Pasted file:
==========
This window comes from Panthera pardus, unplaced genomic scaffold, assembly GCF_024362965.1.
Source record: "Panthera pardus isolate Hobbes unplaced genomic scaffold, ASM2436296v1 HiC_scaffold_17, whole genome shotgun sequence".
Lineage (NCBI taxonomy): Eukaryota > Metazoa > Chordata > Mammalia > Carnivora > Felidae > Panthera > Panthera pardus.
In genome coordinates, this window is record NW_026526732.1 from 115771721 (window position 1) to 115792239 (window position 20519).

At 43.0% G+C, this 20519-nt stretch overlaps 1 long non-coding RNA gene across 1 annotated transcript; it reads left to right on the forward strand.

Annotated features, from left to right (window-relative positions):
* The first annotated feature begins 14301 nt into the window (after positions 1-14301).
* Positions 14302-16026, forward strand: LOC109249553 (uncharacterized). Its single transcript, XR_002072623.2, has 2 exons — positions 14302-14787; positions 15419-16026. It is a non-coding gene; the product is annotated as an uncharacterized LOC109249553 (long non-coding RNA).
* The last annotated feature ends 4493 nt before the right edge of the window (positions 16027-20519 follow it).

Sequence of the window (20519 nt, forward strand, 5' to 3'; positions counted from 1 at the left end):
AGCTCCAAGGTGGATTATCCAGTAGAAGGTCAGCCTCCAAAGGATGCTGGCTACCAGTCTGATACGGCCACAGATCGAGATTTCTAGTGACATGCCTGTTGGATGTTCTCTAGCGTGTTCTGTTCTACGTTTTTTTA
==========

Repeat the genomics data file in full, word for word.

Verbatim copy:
This window comes from Panthera pardus, unplaced genomic scaffold, assembly GCF_024362965.1.
Source record: "Panthera pardus isolate Hobbes unplaced genomic scaffold, ASM2436296v1 HiC_scaffold_17, whole genome shotgun sequence".
Lineage (NCBI taxonomy): Eukaryota > Metazoa > Chordata > Mammalia > Carnivora > Felidae > Panthera > Panthera pardus.
In genome coordinates, this window is record NW_026526732.1 from 115771721 (window position 1) to 115792239 (window position 20519).

At 43.0% G+C, this 20519-nt stretch overlaps 1 long non-coding RNA gene across 1 annotated transcript; it reads left to right on the forward strand.

Annotated features, from left to right (window-relative positions):
* The first annotated feature begins 14301 nt into the window (after positions 1-14301).
* Positions 14302-16026, forward strand: LOC109249553 (uncharacterized). Its single transcript, XR_002072623.2, has 2 exons — positions 14302-14787; positions 15419-16026. It is a non-coding gene; the product is annotated as an uncharacterized LOC109249553 (long non-coding RNA).
* The last annotated feature ends 4493 nt before the right edge of the window (positions 16027-20519 follow it).

Sequence of the window (20519 nt, forward strand, 5' to 3'; positions counted from 1 at the left end):
AGCTCCAAGGTGGATTATCCAGTAGAAGGTCAGCCTCCAAAGGATGCTGGCTACCAGTCTGATACGGCCACAGATCGAGATTTCTAGTGACATGCCTGTTGGATGTTCTCTAGCGTGTTCTGTTCTACGTTTTTTTA